Holding Back the Flood Waters: The Draining of Northern Bhutan’s Glacial Lakes

The Lunana area of Northern Bhutan is surrounded by a stunning array of pristine mountains and the glaciers that move slowly through them. Amidst this serene beauty, however, is a growing danger that has the potential to be cataclysmic. As the ancient glaciers melt, their runoff collects and eventually forms pools of water known as glacial lakes. These pristine pools normally pose no danger to the surrounding villages, agricultural fields, temples, and schools. Recently, however, climate change has caused some of these lakes to grow substantially in size, posing a massive risk to the surrounding community.   

This risk is more generally known as glacial lake outburst floods and since the latter part of the 20th century, occurrences of them have continually increased.  These floods are massive discharges of water from glacial lakes, oftentimes resulting from weakened lake walls and increased glacier melt due to rising temperatures, warmer summers, or less intense winters. Much like the bursting of a man-made dam, the consequences of a glacial lake outburst can be devastating for local communities.   

Thorthormi Lake is one of many lakes in the Lunana region that has swollen in the last few years. Between 2001 and 2009 alone the lake nearly tripled in size, growing from 1.28 sq km in surface area to 3.42 sq km, making it by far the largest glacial lake in Lunana. This is a direct result of climate change speeding the melting of the Thorthormi glacier that feeds the lake. Thorthormi Lake has swelled to such a point that it is has been rated one of Bhutan’s most likely future catastrophes. Such an outburst through Thorthormi’s unstable walls would release up to 14 million gallons of water (53 million cubic meters if it overflows into the lower Rapstreng Tsho Lake) and debris into the surrounding communities, affecting an estimated 117 buildings, 16 historical monuments, a significant swath of agricultural land and infrastructure, and the lives of almost 400 people. In other words, this is an extremely serious threat to the region.   

Recently WWF and partners undertook a risky operation to drain Thorthormi Lake (which is perched at 14,527 ft above sea level). Draining the now massive lake is the first phase of an international project to reduce the risk to communities living in the nearby Bhutan valley.  A team of over 300 workers from 20 districts of Bhutan and from all walks of life — tourist guides, farmers, and yak herders — walked for up to 10 days to reach the site and dig and realign existing outlet channels to safely drain water from the lake.  The team braved thin and frigid air and harsh weather conditions including the assault of Cyclone ‘Aila’ in May 2009.  The heavy rains from the cyclone damaged access to the site and required immediate repairs before work could continue.    

While substantial progress was made, it was far from easy. The bad weather and extreme climatic conditions forced the team to lower their drainage goal for the first stage. However, by the close of this drainage season the team had managed to lower the water level of the massive lake by a little less than 3 feet. This slow, but steady, progress is only the beginning, as the work is scheduled to resume next spring and will continue until 2012, with a goal of lowering the water level by 16 feet.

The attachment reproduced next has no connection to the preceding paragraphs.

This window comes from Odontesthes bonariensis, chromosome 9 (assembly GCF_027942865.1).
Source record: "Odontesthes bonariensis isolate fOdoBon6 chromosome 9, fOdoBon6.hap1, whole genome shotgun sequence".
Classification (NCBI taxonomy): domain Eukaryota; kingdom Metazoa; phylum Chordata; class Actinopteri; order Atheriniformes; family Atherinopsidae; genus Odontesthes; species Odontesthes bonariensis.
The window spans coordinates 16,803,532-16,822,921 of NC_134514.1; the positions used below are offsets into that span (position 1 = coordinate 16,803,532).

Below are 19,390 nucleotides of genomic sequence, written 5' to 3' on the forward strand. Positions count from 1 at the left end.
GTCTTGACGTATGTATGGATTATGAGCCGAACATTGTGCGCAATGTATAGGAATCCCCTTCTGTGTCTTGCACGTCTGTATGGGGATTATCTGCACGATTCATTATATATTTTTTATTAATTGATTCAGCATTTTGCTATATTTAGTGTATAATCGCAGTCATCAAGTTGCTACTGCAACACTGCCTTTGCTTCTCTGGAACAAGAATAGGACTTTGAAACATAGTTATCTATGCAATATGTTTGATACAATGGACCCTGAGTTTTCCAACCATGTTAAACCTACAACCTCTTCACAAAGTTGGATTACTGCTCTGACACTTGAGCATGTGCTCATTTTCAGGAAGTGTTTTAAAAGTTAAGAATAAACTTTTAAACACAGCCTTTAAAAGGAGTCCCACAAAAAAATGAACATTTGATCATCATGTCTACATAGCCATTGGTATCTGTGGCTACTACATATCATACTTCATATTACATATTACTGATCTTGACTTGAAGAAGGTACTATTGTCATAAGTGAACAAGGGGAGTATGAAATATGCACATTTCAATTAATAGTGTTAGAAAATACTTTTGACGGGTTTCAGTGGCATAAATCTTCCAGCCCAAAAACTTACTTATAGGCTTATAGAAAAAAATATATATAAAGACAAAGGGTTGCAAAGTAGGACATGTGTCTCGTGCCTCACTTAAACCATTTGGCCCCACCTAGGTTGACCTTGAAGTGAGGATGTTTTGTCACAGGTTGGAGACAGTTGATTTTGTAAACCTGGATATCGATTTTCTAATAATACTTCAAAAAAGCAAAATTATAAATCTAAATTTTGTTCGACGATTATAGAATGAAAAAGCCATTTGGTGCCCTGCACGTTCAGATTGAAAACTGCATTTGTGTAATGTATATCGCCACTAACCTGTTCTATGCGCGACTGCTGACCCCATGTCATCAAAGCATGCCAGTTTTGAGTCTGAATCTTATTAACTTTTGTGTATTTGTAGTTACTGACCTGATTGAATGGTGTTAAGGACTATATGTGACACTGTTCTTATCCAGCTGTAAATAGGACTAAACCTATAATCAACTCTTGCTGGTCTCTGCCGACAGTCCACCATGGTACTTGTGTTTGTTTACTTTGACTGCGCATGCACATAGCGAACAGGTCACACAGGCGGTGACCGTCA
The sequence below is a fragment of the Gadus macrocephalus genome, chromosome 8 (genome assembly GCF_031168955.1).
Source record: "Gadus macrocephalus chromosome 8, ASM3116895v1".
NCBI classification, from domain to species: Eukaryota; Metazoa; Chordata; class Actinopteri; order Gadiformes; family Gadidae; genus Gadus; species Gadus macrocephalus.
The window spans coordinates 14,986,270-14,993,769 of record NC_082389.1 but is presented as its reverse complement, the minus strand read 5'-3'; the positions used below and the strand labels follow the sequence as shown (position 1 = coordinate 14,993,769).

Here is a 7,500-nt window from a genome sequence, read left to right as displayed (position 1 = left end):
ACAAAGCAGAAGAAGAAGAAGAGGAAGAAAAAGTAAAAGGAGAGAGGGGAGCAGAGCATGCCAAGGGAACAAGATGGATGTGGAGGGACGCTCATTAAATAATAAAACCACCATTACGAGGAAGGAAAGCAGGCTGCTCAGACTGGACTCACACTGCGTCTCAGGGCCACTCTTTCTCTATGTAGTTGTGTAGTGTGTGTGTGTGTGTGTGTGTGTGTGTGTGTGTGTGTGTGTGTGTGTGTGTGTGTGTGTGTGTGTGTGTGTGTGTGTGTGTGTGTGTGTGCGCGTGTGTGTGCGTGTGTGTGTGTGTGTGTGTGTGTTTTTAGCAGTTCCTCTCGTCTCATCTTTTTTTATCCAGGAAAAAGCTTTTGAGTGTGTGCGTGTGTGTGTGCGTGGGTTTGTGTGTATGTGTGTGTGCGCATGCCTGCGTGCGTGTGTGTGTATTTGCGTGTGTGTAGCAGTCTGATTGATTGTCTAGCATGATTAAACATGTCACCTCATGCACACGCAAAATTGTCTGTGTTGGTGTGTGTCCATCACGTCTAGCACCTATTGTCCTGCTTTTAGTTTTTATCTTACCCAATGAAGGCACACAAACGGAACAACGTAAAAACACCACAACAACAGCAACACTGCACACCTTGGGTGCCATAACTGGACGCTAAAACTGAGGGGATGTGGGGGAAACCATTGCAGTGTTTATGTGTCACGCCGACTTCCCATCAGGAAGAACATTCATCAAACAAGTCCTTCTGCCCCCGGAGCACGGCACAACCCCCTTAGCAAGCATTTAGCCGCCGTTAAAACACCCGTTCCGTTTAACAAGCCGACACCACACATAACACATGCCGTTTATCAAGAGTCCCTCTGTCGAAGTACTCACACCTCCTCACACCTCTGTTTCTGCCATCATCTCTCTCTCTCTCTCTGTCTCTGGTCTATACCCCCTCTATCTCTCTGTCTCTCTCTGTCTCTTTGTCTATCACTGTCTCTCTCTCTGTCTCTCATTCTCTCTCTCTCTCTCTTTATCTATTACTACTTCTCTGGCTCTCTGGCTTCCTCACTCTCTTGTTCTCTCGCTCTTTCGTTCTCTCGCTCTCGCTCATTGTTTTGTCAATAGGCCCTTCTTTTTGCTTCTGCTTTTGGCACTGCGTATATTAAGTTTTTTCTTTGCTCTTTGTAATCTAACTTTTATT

Glacial floods are not a merely theoretical threat to the Bhutan valley and its inhabitants. The community still bears the scars of a smaller flood in 1994 that took more than 20 lives, devastated villages and wrecked transport and power facilities. Since this first disaster, the monitoring of glaciers and their lakes has intensified. This monitoring has shown that Thorthormi Lake, only one of the lakes being fed by this glacier, has nearly tripled in size since 2001, while the natural dam holding it in has halved its height at its tallest point over roughly the same period. Amazingly, Thorthormi Glacier had no melt pools at all in the 1950s.   

The work of those draining Thorthormi Lake is a sobering example of the costs of delaying action on climate change. Adapting to the impacts of climate change in most cases will not be easy and will take significant investments of time and resources. However, as frightening as some of these impacts may be, the work in Northern Bhutan is proof that communities can work together to protect themselves.   

This post was based on information from a report written by WWF’s Living Himalaya’s Initiative entitled The Cost of Climate Change: The Story of Thorthormi Glacial Lake in Bhutan.

The Royal Government of Bhutan is monitoring the growth of the glacial lake with Japanese assistance. The drainage project is a large effort by the government, communities and WWF, supported by the Global Environment Facility (GEF), the United Nations Development Programme (UNDP) and the Austrian Coordination Bureau.